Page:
The challenges posed by clans and tribalism

politics and culture — By on January 26, 2007 at 7:50 am

I’ve previously written about clans and tribalism as it relates to Iraq and the Middle East.  But this cultural topic is of course also an issue in other regions of the world, as shown by this recent article about Somalia.

… whether Somalia pulls itself together now or explodes into bloodshed again depends not on American troops, foreign peacekeepers, investment or aid. It depends on clans. …

The government … is using a mathematical formula based on rough estimates of the population to allocate parliamentary seats and ministerial posts on a clan basis … It is the 14th attempt since 1991 to form a clan-based government; all the others have disappeared into a vortex of suspicion and violence.

The story provides a brief history of clans in Somalia and a description of the some of the challenges they pose:

Somalia’s main clans are divided into a dizzying number of subclans, sub-subclans and even sub-sub-subclans, and the term clan is loosely used for large family networks, like the Hawiye, and smaller ones, like the Ayr.

There is no definitive clan chart, with different clans disputing how they are interrelated, and Somalis argue over whether they have physical differences. But all clans are based on ancient genealogies. You cannot join a clan. You are born into one. …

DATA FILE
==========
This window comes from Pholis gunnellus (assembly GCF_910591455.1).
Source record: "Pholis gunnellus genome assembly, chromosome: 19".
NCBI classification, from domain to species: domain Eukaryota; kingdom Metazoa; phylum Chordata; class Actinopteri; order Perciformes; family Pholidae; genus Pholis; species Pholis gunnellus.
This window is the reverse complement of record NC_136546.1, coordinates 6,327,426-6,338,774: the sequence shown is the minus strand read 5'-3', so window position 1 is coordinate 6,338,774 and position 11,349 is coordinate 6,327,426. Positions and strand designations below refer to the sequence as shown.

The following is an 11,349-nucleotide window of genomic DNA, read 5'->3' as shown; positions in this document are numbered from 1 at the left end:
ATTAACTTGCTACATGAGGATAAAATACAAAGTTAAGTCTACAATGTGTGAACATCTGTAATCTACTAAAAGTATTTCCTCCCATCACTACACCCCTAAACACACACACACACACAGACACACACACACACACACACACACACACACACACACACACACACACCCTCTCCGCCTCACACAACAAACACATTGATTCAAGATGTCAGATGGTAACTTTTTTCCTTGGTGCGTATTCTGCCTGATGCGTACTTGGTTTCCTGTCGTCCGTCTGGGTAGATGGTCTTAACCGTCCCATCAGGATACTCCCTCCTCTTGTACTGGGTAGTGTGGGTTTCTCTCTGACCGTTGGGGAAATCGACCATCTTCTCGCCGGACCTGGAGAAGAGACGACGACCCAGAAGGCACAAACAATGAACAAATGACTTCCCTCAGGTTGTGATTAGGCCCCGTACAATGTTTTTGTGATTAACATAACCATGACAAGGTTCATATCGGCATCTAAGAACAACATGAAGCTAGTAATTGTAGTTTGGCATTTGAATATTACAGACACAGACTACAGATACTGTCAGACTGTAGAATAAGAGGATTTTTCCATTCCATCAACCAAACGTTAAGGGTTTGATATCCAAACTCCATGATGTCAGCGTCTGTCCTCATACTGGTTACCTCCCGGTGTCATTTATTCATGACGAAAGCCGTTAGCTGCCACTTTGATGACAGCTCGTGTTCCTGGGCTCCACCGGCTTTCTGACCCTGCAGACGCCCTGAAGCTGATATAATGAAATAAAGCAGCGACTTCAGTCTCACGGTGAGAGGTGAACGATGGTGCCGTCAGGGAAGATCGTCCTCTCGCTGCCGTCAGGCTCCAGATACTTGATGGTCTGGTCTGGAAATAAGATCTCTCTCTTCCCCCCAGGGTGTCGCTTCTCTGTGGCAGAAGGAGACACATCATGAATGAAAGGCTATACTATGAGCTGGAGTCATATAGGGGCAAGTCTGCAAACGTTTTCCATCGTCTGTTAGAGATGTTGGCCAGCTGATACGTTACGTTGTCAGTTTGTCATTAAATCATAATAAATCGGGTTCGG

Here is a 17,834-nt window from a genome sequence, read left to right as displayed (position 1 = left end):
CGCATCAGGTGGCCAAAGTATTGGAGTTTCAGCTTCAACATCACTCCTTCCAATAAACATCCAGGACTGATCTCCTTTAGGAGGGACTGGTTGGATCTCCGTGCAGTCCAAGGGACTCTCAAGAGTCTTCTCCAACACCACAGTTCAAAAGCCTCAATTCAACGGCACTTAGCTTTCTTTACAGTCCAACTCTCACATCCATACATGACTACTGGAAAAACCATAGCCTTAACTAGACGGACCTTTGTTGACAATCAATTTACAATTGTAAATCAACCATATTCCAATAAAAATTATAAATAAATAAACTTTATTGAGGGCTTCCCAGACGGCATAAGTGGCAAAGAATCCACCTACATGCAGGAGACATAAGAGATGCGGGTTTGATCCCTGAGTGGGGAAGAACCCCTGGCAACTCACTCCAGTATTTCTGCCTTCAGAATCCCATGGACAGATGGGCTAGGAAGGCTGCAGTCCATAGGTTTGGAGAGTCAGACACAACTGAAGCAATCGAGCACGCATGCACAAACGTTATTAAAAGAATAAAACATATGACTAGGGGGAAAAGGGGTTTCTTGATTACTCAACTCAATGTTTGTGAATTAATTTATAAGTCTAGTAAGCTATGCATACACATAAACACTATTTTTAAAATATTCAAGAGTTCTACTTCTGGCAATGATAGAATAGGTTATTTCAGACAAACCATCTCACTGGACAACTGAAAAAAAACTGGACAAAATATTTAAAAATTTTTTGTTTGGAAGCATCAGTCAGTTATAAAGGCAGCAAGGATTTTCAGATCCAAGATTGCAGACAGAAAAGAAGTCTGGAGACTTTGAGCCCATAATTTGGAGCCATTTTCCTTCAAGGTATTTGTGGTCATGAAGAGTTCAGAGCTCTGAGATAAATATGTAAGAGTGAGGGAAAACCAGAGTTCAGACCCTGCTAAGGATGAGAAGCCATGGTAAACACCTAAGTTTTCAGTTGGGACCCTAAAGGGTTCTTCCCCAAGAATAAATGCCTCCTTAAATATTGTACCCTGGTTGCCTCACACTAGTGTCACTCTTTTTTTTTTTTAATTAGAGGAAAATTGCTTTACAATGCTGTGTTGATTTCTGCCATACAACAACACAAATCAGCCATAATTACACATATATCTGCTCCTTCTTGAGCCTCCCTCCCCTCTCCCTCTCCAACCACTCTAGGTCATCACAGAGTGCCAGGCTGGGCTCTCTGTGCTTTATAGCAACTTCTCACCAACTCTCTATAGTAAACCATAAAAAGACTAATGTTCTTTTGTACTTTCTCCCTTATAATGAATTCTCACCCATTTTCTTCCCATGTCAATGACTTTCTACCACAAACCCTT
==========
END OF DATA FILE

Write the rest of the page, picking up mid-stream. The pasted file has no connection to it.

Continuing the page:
Clans have been the bedrock of Somali identity since the first bands of nomads fought over water holes. “Out there, you needed to belong to someone,” said Yusuf Mohammed Ali, a shipping magnate and respected figure among the Suleiman clan.

The same is true today on Mogadishu’s chaotic streets. In a place that has teetered so long with no government, no police forces, few institutions and great uncertainty, clans function as a safety net, a social network – most people marry within their clan – a justice system and, most importantly, as protection.

The factionalism makes government a tricky affair. Somalia’s infamous warlords, like Muhammad Qanyare Afrah, are essentially clan leaders with their own clan armies.

For more information, you can read this wikipedia article on tribalism, or use Google News to see a variety of media stories from around the world that address the topic.

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